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NATIONAL
August 5, 2009 | Mike Dorning
When President Obama says he has the best healthcare in the world, he isn't kidding. The White House medical unit, with a staff of four doctors plus nurses and physicians' assistants, is steps from his office. Treatment is free for Obama and his family (as well as for the vice president and his family). During the president's travels, a doctor and nurse ride in a limousine in his motorcade. An emergency medical technician comes too, with an ambulance.
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OPINION
August 16, 2009 | Newt Gingrich, Former Speaker of the House Newt Gingrich is founder of the Center for Health Transformation.
When Sarah Palin said that the emerging healthcare reform legislation would lead to "death panels" and government rationing of care, her language was explosive, but her premise about rationing was not. The most critical test of any reform proposal is whether it will empower individuals or impose on them. It is a fact that the leading bills in Congress would increase the power of government and decrease individual freedom. You cannot spend an additional $1 trillion of taxpayer money and reduce the role of government.
OPINION
September 13, 2009 | Alex Blum, Alex Blum trained in pediatric medicine at Mattel Children's Hospital UCLA. He is now an Evidence and Health Policy Fellow at Mount Sinai School of Medicine. He sits on the board of directors of the National Physicians Alliance and is the national field director for Doctors for America.
Along with every other pediatrician I know, I have seen far too often the unconscionable consequences of children not having healthcare coverage. One case still haunts me. In the middle of one night during my training at a county hospital outside of Los Angeles, a 12-year-old boy arrived at the emergency room. He was having a seizure. From a brain scan, we made the terrible diagnosis: He had suffered a massive stroke. At best, he would be severely disabled for the rest of his life.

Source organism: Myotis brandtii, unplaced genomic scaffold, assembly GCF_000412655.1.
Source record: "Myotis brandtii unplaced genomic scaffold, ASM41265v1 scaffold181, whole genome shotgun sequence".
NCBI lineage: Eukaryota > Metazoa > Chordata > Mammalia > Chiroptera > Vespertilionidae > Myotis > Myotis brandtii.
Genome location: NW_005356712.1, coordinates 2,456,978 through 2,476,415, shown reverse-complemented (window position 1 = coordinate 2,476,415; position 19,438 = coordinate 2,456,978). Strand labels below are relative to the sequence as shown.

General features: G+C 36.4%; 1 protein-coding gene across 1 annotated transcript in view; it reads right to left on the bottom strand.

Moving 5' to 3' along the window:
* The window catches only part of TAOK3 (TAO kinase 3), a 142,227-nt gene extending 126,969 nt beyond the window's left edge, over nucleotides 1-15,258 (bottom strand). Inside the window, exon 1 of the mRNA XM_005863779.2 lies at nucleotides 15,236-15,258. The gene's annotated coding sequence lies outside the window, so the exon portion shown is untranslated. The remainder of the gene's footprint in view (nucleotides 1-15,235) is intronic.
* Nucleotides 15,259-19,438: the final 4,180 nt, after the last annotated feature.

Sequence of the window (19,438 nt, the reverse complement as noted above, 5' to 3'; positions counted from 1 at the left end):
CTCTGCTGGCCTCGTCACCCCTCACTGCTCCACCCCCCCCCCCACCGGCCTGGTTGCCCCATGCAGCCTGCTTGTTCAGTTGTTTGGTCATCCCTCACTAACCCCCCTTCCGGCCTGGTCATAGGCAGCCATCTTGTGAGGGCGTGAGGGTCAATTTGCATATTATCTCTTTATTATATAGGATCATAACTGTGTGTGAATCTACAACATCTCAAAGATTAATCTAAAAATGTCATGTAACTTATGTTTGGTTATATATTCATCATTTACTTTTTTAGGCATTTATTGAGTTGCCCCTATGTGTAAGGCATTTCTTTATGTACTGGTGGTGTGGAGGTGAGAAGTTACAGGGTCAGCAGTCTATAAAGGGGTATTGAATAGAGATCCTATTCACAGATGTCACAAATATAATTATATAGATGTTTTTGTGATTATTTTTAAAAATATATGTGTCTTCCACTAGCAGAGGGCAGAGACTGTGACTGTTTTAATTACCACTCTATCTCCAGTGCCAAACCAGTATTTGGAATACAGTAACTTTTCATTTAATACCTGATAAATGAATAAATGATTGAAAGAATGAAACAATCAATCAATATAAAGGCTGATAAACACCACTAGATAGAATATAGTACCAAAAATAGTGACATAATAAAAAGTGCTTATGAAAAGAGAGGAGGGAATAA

NATIONAL
September 14, 2009 | Noam N. Levey
In his speech to a joint session of Congress, President Obama said his healthcare overhaul would cost "around $900 billion over 10 years" -- a hefty price tag but substantially less than the projected cost of some of the proposals lawmakers are considering. Here is a look at what that number means: Where does the figure come from? Although the White House has not drawn a connection, Senate Finance Committee Chairman Max Baucus (D-Mont.), who has been working on a bill designed to attract moderates in both parties, has indicated his legislation should cost about $900 billion.
OPINION
April 1, 2004
"An Inside Look at a Health Crisis" (March 28) is one of the most important issues facing us today here in the U.S. There is almost no civilized country in the world where everyone is not under medical protection. To allow unnecessary sickness and physical ailments to exist here is not indicative of our current medical abilities, and must not be allowed to continue. The time has come now to create laws that include everyone in healthcare -- all. It is not socialism. It is humanism.
OPINION
October 1, 2009 | Jordan Rau, Jordan Rau, who previously covered the California Legislature for The Times, is a correspondent at Kaiser Health News, a program of the Kaiser Family Foundation, which is not affiliated with Kaiser Permanente.
When Congress began working on healthcare legislation this year, Massachusetts' universal insurance plan was often cited by Democrats as a model to follow. But as the increasingly difficult negotiations enter the fall, legislators might also study the lessons of California. In 2007, Gov. Arnold Schwarzenegger proposed covering the state's 6.5 million uninsured residents through a plan similar to the one Massachusetts had deployed the previous year. The California program would have required all citizens to obtain insurance, with the state subsidizing part of the premiums for lower earners.
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